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Kubert at the Big Apple Convention in Manhattan, October 17, 2009.
|Born||(1926-09-18)September 18, 1926|
|Died||August 12, 2012(2012-08-12) (aged 85)|
|Notable works||Sgt. Rock|
|Awards||Alley Award (1962, 1963, 1969)|
National Cartoonists Society Awards (1974, 1980)
Eisner Award (1977)
Harvey Award (1997)
Joseph Kubert (//; September 18, 1926 – August 12, 2012) was an American comic book artist and founder of The Kubert School. He is best known for his work on the DC Comics characters Sgt. Rock and Hawkman. His sons, Andy Kubert and Adam Kubert, have themselves become successful comic-book artists.
Kubert's other creations include the comic books Tor, Son of Sinbad, and Viking Prince, and, with writer Robin Moore, the comic strip Tales of the Green Beret.
Kubert was inducted into the Harvey Awards' Jack Kirby Hall of Fame in 1997, and Will Eisner Comic Book Hall of Fame in 1998.
Kubert was born September 18, 1926 to a Jewish family in a shtetl called Yzeran (Jezierzany), in southeast Poland (now Ukraine). He was the son of Etta (née Reisenberg) and Jacob Kubert. He emigrated to Brooklyn, New York City, United States, at age two months with his parents and his two-and-a-half-year-old sister Ida. Raised in the East New York neighborhood, the son of a kosher butcher, Kubert started drawing at an early age, encouraged by his parents.
In his introduction to his graphic novel Yossel, Kubert wrote, "I got my first paying job as a cartoonist for comic books when I was eleven-and-a-half or twelve years old. Five dollars a page. In 1938, that was a lot of money". Another source, utilizing quotes from Kubert, says in 1938, a school friend who was related to Louis Silberkleit, a principal of MLJ Studios (the future Archie Comics), urged Kubert to visit the company, where he began an unofficial apprentice and at age 12 "was allowed to ink a rush job, the pencils of Bob Montana's [teen-humor feature] 'Archie'". Author David Hajdu, who interviewed Kubert and other comics professionals for a 2008 book, reported, however, that, "Kubert has told varying versions of the story of his introduction to the comics business at age ten, sometimes setting it at the comics shop run by Harry "A" Chesler, sometimes at MLJ; however, MLJ did not start operation until 1939, when Kubert was thirteen".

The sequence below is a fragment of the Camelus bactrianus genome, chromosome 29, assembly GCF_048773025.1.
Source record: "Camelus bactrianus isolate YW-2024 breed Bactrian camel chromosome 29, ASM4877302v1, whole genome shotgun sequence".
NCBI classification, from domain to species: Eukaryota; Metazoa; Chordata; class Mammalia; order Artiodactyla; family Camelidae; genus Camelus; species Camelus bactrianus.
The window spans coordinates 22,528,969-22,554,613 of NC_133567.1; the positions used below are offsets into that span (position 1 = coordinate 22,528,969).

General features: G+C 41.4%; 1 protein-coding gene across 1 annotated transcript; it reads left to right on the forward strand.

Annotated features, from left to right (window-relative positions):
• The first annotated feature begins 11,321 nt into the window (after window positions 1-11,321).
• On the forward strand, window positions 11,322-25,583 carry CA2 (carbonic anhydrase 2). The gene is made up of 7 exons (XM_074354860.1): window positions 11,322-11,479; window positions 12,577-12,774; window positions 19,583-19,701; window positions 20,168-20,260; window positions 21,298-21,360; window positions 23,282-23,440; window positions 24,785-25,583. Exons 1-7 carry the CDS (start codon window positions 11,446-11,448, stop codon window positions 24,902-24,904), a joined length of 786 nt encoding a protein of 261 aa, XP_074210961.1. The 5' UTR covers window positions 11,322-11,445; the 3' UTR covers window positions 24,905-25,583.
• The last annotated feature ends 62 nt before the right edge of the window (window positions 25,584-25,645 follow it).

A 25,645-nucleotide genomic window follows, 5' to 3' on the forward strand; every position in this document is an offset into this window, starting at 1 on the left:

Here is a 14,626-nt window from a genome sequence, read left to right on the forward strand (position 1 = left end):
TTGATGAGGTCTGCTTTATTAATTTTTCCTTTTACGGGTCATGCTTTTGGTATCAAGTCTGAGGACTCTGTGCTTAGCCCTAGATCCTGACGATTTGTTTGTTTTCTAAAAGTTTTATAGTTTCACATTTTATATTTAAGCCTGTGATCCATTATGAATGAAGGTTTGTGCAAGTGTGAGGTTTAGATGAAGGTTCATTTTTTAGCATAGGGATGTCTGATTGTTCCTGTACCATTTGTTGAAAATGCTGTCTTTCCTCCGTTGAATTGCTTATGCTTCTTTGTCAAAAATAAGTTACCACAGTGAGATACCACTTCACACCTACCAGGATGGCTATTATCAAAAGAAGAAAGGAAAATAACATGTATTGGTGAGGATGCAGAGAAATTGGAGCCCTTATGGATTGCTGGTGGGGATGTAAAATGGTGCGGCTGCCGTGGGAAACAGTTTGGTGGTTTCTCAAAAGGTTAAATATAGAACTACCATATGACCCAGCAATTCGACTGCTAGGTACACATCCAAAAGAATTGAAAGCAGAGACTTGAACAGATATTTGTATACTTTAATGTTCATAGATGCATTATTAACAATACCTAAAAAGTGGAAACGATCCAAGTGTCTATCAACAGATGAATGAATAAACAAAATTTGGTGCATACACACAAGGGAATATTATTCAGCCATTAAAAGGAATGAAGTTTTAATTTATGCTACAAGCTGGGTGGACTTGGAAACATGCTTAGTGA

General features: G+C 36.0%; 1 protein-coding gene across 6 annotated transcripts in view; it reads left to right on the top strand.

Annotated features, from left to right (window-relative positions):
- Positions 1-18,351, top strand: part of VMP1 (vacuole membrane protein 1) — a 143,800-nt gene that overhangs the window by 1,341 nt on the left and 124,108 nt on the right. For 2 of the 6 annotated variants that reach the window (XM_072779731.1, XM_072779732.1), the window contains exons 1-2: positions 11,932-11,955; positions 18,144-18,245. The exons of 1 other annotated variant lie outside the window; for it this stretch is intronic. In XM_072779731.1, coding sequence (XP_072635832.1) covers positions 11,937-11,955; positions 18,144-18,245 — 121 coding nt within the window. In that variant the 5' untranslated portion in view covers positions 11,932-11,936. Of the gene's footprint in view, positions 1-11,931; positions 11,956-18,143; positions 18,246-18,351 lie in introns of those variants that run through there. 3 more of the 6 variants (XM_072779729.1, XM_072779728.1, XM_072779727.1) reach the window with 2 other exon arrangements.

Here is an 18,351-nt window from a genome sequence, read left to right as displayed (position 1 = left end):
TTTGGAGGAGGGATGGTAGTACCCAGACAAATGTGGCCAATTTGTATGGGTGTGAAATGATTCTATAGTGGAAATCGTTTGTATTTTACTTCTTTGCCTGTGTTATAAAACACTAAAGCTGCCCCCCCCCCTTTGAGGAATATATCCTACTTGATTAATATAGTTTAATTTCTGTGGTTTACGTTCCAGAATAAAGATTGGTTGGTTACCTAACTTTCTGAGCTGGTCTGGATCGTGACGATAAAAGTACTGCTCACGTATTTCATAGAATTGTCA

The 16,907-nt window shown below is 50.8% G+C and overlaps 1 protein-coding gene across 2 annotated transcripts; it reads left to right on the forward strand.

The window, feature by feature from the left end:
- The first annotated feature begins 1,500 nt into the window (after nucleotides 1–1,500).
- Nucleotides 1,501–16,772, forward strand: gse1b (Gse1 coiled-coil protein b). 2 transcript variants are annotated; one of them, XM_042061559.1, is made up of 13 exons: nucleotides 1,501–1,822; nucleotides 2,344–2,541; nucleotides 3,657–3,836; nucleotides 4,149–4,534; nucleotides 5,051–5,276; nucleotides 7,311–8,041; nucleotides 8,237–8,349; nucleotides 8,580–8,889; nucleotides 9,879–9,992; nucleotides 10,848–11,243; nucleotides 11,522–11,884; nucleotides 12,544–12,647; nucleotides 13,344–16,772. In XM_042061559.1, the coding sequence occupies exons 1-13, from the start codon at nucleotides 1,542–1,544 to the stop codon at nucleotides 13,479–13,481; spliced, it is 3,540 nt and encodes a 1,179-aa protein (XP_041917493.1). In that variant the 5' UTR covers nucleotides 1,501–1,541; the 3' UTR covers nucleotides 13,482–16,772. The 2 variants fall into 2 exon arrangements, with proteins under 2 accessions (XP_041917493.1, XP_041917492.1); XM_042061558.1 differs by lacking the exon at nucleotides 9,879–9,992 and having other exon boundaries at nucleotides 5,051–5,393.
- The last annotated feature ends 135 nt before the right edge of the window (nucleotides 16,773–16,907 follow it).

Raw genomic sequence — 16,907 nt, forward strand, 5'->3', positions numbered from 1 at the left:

Kubert attended Manhattan's High School of Music and Art. During this time he and classmate Norman Maurer, a future collaborator, would sometimes skip school in order to see publishers. Kubert began honing his craft at the Chesler studio, one of the comic-book packagers that had sprung up in the medium's early days to supply outsourced comics to publishers.
Kubert's first known professional job was penciling and inking the six-page story "Black-Out", starring the character Volton, in Holyoke Publishing's Catman Comics #8 (March 1942; also listed as vol. 2, #13). He would continuing drawing the feature for the next three issues, and was soon doing similar work for Fox Comics' Blue Beetle. Branching into additional art skills, he began coloring the Quality Comics reprints of future industry legend Will Eisner's The Spirit, a seven-page comics feature that ran as part of a newspaper Sunday supplement.
1940s and 1950s
Kubert's first work for DC Comics, where he would spend much of his career and produce some of his most notable art, was penciling and inking the 50-page "Seven Soldiers of Victory" superhero-team story in Leading Comics #8 (Fall 1943), published by a DC predecessor company, All-American Comics. Through the decade, Kubert's art would also appear in comics from Fiction House, Avon, and Harvey Comics, but he was otherwise worked exclusively for All-American and DC. Kubert's long association with the Hawkman character began with the story "The Painter and the $100,000" in Flash Comics #62 (Feb. 1945).
In the 1950s, he became managing editor of St. John Publications, where he, his old classmate Norman Maurer, and Norman's brother Leonard Maurer produced the first 3-D comic books, starting with Three Dimension Comics #1 (Sept. 1953 oversize format, Oct. 1953 standard-size reprint), featuring Mighty Mouse. According to Kubert, it sold a remarkable 1.2 million copies at 25 cents apiece at a time when comics cost a dime.